Nigeria has worked itself into double tragedy. The country’s revenue has taken a precarious nosedive.
Nigeria’s population is advancing menacingly as revenue executes a disorderly retreat. No one in Nigeria knows the country’s exact population.
Last month the United Nations Fund for Population Activities (UNFPA) dropped the bomb shell. Nigeria’s population was 201, 829, 541 in May 2019. It must be sailing pretty close to 202 million now.
Those who doubt the UNFPA figure should hazard a drive on the crater-riddled Lagos-Badagry road.
In 1984 once you pass Agbara Industrial Estate, you are heading through several kilometers of swamp until you got to Badagry. There were very few settlements along the road. Today, Badagry has practically merged with Lagos. There are houses everywhere on that road even as Nigeria battles a housing deficit of 16 million units.
Nigeria’s population explosion is stultifying. The population of Britain, the world’s fifth largest economy, was 61 million in 1971. Today, Britain has a population of 65 million. It has only inched up by a scant four million in 48 years.
Nigeria’s population was 81 million in 1973. Today we are 201.8 million. We have added 120 million in 46 years.
Ironically, the rulers of Nigeria cannot control revenue or population. Revenue rises and tumbles at the dictates of developments in the international oil market.
Nigeria has no population policy. Babies are churned out with the primitive believe that fruits cannot break the branch of a tree.
The late Shehu Shagari, Nigeria’s former president had 21 children. Even as a rich man, he has imposed a huge burden on Nigeria. In the next 20 years, his offspring alone could occupy a medium size town.
Most Nigerians reason like the late president. A female medical practitioner in Niger state has nine children. One of her daughters, a graduate, has already churned out six children. She plans to have more. A young woman in Lagos has 11 children because her church forbids the use of family planning devices.
Unfortunately, there is a direct relationship between population and standard of living where income remains fixed. Two permanent secretaries with the same income cannot enjoy the same standard of living if one has three children and the other raises 20. The man with 20 children would just be living slightly above poverty line.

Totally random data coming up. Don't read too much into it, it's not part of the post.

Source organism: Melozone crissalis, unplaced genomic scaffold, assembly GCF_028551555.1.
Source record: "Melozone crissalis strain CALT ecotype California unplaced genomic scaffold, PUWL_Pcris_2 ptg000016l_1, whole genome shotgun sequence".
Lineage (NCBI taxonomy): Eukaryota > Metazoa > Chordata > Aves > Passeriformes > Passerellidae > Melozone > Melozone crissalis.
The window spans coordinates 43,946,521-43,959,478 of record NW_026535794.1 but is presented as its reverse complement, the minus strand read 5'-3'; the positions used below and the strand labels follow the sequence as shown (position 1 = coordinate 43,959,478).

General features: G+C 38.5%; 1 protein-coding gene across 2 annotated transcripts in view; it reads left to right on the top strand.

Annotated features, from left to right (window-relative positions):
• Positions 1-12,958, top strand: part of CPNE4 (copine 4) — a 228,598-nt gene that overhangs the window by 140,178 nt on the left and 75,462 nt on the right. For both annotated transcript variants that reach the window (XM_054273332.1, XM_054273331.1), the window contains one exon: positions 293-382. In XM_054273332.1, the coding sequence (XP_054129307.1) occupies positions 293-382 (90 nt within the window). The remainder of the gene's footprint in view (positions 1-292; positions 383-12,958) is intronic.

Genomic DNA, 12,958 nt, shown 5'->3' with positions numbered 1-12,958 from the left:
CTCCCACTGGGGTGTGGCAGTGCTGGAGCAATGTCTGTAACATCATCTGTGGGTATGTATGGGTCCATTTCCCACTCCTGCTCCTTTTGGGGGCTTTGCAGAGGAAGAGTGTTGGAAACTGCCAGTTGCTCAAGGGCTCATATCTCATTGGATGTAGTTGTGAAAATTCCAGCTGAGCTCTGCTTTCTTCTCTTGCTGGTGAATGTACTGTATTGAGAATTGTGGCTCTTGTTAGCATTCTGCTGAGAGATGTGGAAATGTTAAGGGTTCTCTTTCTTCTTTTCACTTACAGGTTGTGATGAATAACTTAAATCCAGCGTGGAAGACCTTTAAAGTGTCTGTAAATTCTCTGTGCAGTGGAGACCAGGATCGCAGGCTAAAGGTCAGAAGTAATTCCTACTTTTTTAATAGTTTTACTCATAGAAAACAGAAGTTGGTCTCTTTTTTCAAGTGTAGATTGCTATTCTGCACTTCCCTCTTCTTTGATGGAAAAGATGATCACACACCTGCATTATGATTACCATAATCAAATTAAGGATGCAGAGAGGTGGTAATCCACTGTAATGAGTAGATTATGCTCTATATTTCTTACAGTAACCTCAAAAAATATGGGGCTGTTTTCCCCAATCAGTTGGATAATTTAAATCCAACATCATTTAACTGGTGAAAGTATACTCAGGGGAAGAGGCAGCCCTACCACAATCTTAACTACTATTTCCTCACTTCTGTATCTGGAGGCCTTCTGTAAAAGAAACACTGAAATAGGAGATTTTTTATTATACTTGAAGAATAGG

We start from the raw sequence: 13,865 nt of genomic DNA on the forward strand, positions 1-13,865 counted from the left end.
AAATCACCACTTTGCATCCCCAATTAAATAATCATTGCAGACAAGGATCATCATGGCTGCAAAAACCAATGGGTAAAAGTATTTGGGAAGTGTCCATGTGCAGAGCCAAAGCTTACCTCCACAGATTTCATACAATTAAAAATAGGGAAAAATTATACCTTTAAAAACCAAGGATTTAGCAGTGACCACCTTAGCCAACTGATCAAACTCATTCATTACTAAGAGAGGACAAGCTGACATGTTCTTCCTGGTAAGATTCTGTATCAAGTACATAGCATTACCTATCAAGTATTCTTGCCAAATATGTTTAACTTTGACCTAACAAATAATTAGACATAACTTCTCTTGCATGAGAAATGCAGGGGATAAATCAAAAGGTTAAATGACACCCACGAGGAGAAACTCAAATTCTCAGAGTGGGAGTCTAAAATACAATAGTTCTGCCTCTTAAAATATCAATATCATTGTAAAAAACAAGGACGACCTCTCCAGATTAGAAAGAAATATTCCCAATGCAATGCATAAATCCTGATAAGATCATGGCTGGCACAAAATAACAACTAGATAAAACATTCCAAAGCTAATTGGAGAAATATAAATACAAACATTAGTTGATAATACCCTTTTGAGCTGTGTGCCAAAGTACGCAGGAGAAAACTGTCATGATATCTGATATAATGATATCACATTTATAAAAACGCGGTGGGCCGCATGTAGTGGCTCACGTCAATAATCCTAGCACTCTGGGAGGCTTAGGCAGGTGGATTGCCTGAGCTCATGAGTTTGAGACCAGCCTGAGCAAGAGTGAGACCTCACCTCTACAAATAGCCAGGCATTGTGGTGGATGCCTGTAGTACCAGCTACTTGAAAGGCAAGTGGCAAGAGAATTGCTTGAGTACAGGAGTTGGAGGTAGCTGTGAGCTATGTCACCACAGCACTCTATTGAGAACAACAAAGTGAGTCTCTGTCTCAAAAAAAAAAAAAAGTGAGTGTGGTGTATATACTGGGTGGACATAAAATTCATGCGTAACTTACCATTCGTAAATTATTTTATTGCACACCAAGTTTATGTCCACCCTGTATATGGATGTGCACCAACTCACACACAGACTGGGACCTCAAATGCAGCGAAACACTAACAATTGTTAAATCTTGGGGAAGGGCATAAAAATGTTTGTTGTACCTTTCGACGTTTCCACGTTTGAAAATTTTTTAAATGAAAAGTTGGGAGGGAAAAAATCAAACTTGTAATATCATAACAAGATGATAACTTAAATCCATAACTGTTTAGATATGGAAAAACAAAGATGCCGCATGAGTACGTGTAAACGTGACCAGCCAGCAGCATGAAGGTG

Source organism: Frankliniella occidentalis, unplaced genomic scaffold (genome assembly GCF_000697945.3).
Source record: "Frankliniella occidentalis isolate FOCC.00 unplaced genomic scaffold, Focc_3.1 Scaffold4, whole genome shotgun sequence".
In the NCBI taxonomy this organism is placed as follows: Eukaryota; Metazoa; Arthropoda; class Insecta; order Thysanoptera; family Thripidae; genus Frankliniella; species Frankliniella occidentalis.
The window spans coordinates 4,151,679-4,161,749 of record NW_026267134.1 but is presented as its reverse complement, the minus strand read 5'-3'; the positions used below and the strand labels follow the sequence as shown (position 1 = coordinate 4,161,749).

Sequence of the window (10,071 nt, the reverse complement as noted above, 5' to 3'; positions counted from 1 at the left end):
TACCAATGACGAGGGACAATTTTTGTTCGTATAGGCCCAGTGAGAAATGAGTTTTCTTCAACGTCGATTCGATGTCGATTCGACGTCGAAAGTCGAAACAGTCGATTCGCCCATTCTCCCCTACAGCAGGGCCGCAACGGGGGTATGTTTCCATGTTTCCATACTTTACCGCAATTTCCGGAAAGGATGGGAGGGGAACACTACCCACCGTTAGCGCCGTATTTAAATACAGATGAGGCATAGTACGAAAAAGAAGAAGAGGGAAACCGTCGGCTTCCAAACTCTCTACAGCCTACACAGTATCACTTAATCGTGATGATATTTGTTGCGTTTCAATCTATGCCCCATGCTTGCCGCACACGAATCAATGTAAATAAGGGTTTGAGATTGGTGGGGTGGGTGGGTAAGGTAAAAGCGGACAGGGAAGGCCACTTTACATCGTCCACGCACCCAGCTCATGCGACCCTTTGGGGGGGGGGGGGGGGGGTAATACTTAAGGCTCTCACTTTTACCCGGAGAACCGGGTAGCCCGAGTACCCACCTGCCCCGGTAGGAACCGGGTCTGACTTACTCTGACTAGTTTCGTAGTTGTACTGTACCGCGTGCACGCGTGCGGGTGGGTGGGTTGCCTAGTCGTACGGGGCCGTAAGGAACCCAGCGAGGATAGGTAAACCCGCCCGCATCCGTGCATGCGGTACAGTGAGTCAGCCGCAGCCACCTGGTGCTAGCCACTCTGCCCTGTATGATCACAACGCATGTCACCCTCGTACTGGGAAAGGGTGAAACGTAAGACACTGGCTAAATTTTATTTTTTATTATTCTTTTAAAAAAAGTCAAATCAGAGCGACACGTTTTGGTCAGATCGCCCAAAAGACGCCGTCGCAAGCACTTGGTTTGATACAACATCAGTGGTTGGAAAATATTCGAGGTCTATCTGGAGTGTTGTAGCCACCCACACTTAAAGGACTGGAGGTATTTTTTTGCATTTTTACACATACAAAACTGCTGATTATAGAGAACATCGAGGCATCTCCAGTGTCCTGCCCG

Two months ago, I met a skilled man who is very hard working but wallows in population-imposed poverty. His income can give a family of two children and a wife a comfortable standard of living, but the man has six children. He blames everyone except himself for the poverty plaguing him. He even blames God for not answering his prayers. The man’s predicament is the miniature picture of Nigeria as a nation without policy on population control.
The signs of cracks engendered by population explosion is everywhere in the economy. More than 20 million people are jobless. Some 13.5 million children of school age are out of school. Their parents cannot afford the high fees in private schools and there are no seats for them in public schools because government has no money to build enough schools.
Nigeria has one of the worst infant and maternal mortality rates in the world. That is because the few hospitals are poorly staffed and equipped due to paucity of funds. Life expectancy in Nigeria is atrociously low at 55 years when low income countries boast a more tolerable 62 years.
We have got to a point when the rulers of Nigeria must control at least one of the factors that determine the standard of living in civilized societies. They must either control revenue or the population growth. In fact responsible governments control the two.
Nigeria does not control even the little revenue that trickles into its coffers.
The dollar value of import duty revenue collected by the Nigeria Customs Service (NCS) has been in a steep decline since 2014. The NCS made revenue of N977.09 billion in 2014. At the 2014 official exchange rate of N197 to the dollar, that amounted to $4.9 billion.
By January 2019, the NCS rolled out the drums to celebrate a perceived over-shooting of its 2018 revenue target of N770 billion as it netted N1.2 trillion at the end of 2018. Ironically, N1.2 trillion at the current official exchange rate of N305 to the dollar is a scant $3.6 billion. In other words, government’s import duty revenue has tumbled by something close to 20 per cent.
Population control is probably a more arduous task in Nigeria than revenue generation. There is a stiff resistance against population control. Muhammadu Sanusi 11, the revered emir of Kano and former governor of the Central Bank of Nigeria (CBN) was almost dethroned two years ago for his strident campaign against a system that allows greedy poor men to marry more wives than they could afford and breed children just for the streets.
Sanusi advocated for a law that would criminalise polygamy by the poor. The system rose against him in an intimidating protest. The emir’s campaign could be resuscitated and executed in a different way. Let the greedy poor men marry as many wives as they want, but a strident family planning system should restrict the number of children each woman in a polygamous home bears to one. Even the rich should be restricted from raising 20 children from the four wives they are entitled to.